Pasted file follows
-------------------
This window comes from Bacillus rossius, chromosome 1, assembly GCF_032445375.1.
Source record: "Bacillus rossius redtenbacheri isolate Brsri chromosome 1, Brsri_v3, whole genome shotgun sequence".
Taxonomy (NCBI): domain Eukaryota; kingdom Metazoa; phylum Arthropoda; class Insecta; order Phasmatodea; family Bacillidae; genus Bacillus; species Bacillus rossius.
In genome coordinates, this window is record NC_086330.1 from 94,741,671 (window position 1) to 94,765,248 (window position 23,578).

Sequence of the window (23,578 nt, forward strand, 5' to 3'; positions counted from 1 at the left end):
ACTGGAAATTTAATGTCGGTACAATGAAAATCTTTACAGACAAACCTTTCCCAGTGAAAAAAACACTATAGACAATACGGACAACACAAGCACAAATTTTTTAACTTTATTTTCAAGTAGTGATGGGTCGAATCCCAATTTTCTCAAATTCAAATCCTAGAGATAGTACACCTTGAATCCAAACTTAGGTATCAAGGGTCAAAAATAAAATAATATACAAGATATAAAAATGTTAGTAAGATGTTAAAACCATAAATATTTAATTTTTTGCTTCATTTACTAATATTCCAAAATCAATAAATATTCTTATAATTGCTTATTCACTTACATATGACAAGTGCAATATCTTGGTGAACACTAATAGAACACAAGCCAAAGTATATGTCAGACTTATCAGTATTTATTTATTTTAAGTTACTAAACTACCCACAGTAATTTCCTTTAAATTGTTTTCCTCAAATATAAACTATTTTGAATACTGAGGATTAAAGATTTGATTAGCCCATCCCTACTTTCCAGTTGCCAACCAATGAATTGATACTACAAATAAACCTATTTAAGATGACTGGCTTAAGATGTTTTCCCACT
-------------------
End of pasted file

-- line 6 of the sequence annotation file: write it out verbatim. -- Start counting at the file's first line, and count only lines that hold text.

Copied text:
ACTGGAAATTTAATGTCGGTACAATGAAAATCTTTACAGACAAACCTTTCCCAGTGAAAAAAACACTATAGACAATACGGACAACACAAGCACAAATTTTTTAACTTTATTTTCAAGTAGTGATGGGTCGAATCCCAATTTTCTCAAATTCAAATCCTAGAGATAGTACACCTTGAATCCAAACTTAGGTATCAAGGGTCAAAAATAAAATAATATACAAGATATAAAAATGTTAGTAAGATGTTAAAACCATAAATATTTAATTTTTTGCTTCATTTACTAATATTCCAAAATCAATAAATATTCTTATAATTGCTTATTCACTTACATATGACAAGTGCAATATCTTGGTGAACACTAATAGAACACAAGCCAAAGTATATGTCAGACTTATCAGTATTTATTTATTTTAAGTTACTAAACTACCCACAGTAATTTCCTTTAAATTGTTTTCCTCAAATATAAACTATTTTGAATACTGAGGATTAAAGATTTGATTAGCCCATCCCTACTTTCCAGTTGCCAACCAATGAATTGATACTACAAATAAACCTATTTAAGATGACTGGCTTAAGATGTTTTCCCACT